Our deep desire for ice cream is sometimes so intense that a craving will strike when we least expect it: After a workout, in the middle of dinner, lying in bed at two in the morning. You get the idea. Much as we love to pull out a carton of Rocky Road, there’s a new frozen dessert in town. Meet banana ice cream, or—dare we say—”nice” cream. It’s just frozen banana whipped up into a swirly, soft serve-textured treat. Even better, the recipe boasts only one ingredient, so there’s virtually no cleanup. We’ve gotten into the habit of keeping frozen bananas in the freezer at all times, just in case we get a hankering at a moment’s notice. Try it, you’ll see.

Banana Ice Cream: IngredientsShare on Pinterest

How to Make Banana Ice Cream

You’ll need:

6 ripe bananas

Freezer bags or plastic container

Food processor or high-power blender

Large plastic container (only needed for hard ice cream or storing leftovers)

Banana Ice Cream: CuttingShare on Pinterest

Slice the banana into one-inch pieces.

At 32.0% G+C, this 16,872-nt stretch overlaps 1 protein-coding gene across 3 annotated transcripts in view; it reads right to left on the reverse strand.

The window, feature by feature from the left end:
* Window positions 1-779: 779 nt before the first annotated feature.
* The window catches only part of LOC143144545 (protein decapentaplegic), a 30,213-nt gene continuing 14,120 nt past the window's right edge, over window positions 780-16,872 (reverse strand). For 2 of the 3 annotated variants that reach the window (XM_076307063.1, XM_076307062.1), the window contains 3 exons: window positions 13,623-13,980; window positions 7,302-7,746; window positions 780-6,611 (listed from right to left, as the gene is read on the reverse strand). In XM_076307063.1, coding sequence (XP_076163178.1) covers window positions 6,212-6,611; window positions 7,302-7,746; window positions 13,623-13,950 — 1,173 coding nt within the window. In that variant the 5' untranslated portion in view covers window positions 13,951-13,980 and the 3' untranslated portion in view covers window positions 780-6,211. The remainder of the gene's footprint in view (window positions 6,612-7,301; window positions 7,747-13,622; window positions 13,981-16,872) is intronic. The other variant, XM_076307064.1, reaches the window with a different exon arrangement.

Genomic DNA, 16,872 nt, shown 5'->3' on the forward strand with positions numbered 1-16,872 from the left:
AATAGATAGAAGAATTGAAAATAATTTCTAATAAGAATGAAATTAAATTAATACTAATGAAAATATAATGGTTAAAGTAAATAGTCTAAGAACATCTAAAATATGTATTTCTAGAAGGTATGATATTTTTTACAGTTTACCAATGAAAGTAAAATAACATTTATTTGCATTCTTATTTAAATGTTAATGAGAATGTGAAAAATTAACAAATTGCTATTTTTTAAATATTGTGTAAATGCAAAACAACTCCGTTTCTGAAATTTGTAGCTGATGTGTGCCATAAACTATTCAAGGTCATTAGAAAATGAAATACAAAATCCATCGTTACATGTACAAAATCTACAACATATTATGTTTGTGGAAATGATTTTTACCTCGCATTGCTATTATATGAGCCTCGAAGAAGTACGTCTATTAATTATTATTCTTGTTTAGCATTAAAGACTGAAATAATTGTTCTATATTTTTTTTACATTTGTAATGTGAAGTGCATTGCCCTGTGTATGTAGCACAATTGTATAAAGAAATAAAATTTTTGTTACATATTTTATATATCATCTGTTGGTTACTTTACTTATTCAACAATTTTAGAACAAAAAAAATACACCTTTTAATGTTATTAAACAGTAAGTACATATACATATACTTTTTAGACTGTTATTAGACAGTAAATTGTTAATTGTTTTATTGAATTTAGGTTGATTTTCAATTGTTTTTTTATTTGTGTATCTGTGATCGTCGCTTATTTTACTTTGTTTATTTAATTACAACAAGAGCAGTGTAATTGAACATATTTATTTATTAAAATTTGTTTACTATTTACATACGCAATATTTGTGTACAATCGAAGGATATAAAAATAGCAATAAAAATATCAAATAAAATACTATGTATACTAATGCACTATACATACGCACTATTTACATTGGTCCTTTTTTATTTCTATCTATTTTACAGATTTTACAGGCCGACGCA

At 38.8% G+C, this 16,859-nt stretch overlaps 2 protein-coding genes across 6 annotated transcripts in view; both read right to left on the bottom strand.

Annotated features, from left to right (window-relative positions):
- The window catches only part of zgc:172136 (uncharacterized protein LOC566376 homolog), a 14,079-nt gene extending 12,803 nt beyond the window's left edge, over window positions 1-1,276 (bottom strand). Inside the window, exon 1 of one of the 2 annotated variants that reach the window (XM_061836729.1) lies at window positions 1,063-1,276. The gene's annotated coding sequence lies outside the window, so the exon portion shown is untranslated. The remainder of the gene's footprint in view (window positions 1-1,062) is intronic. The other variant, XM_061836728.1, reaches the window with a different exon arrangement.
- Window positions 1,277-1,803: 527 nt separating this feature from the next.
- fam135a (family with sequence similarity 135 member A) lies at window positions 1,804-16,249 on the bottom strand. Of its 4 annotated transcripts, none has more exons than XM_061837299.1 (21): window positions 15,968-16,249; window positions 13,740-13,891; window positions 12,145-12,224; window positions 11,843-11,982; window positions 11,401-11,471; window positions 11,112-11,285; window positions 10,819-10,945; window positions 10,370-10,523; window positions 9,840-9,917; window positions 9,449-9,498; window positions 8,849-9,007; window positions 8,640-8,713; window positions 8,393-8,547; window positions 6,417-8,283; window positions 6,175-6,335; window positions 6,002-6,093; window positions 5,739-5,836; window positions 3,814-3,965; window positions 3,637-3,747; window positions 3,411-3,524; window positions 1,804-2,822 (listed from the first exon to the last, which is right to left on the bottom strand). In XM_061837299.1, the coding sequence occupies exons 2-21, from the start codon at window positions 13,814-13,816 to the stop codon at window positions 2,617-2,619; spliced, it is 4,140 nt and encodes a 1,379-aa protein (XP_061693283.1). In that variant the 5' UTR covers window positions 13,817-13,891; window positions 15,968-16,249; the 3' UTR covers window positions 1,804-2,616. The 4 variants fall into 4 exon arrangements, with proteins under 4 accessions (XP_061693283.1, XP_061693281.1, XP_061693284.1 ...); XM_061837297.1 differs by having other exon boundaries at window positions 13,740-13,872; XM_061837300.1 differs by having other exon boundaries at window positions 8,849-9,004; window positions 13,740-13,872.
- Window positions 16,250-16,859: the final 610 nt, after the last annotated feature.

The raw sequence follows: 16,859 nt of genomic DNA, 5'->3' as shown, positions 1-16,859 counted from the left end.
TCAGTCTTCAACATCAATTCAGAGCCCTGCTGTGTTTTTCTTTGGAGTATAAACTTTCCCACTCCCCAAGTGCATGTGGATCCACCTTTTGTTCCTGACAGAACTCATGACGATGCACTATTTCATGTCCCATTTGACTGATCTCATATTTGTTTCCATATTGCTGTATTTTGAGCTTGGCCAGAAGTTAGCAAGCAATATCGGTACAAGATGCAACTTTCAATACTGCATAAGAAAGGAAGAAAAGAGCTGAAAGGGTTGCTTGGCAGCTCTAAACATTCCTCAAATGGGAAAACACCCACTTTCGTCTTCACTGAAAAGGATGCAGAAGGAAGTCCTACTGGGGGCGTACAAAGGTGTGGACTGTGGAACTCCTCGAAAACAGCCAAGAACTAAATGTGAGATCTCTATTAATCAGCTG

Banana Ice Cream: Break upShare on Pinterest

Scratch that; just use your hands—who wants to wash a knife?

Banana Ice Cream: Freezer bagShare on Pinterest

Place bananas in a freezer bag or plastic container with a lid. Freeze for at least a few hours (though 8+ is ideal).

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Remove bananas from the freezer to thaw for a few minutes. Place in a food processor or high-power blender and blend until smooth and creamy, stopping to scrape down the bowl occasionally.

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It’ll look like this at first… (ick).

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But just give it a few more minutes and eventually it’ll look like this!

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If you like your ice cream soft serve-texture, you’re done! Devour immediately solo, or with toppings galore (think chocolate chips, walnuts, berries, or a scoop of your favorite nut butter).

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If you prefer hard ice cream or want to save leftovers, scoop the mixture into a plastic container or loaf pan and cover. For hard ice cream, freeze for a few hours, or until firm. Leftovers will keep in the freezer for several months—but we doubt it’ll last that long.